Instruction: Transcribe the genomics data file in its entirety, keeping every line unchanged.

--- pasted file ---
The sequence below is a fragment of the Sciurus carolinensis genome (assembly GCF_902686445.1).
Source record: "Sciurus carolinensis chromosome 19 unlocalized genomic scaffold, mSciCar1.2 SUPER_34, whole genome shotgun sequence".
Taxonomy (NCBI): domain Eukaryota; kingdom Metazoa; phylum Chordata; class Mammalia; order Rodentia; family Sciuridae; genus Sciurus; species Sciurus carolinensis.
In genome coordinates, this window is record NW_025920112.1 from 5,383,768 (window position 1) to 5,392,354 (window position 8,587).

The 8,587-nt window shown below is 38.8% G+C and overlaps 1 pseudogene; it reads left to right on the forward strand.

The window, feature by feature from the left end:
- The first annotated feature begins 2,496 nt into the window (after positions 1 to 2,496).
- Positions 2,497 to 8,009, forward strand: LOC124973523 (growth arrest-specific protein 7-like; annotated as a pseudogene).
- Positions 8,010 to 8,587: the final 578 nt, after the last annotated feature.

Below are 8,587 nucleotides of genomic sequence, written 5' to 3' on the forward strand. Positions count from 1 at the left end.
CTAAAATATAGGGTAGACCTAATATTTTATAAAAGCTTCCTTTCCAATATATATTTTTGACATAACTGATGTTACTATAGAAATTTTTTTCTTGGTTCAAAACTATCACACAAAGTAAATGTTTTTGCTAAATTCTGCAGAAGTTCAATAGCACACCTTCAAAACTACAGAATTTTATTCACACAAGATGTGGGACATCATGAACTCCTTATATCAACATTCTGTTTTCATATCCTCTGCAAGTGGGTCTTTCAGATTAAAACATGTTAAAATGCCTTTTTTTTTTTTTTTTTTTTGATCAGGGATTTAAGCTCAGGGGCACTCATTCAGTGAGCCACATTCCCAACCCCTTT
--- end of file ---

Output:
The sequence below is a fragment of the Sciurus carolinensis genome (assembly GCF_902686445.1).
Source record: "Sciurus carolinensis chromosome 19 unlocalized genomic scaffold, mSciCar1.2 SUPER_34, whole genome shotgun sequence".
Taxonomy (NCBI): domain Eukaryota; kingdom Metazoa; phylum Chordata; class Mammalia; order Rodentia; family Sciuridae; genus Sciurus; species Sciurus carolinensis.
In genome coordinates, this window is record NW_025920112.1 from 5,383,768 (window position 1) to 5,392,354 (window position 8,587).

The 8,587-nt window shown below is 38.8% G+C and overlaps 1 pseudogene; it reads left to right on the forward strand.

The window, feature by feature from the left end:
- The first annotated feature begins 2,496 nt into the window (after positions 1 to 2,496).
- Positions 2,497 to 8,009, forward strand: LOC124973523 (growth arrest-specific protein 7-like; annotated as a pseudogene).
- Positions 8,010 to 8,587: the final 578 nt, after the last annotated feature.

Below are 8,587 nucleotides of genomic sequence, written 5' to 3' on the forward strand. Positions count from 1 at the left end.
CTAAAATATAGGGTAGACCTAATATTTTATAAAAGCTTCCTTTCCAATATATATTTTTGACATAACTGATGTTACTATAGAAATTTTTTTCTTGGTTCAAAACTATCACACAAAGTAAATGTTTTTGCTAAATTCTGCAGAAGTTCAATAGCACACCTTCAAAACTACAGAATTTTATTCACACAAGATGTGGGACATCATGAACTCCTTATATCAACATTCTGTTTTCATATCCTCTGCAAGTGGGTCTTTCAGATTAAAACATGTTAAAATGCCTTTTTTTTTTTTTTTTTTTTGATCAGGGATTTAAGCTCAGGGGCACTCATTCAGTGAGCCACATTCCCAACCCCTTT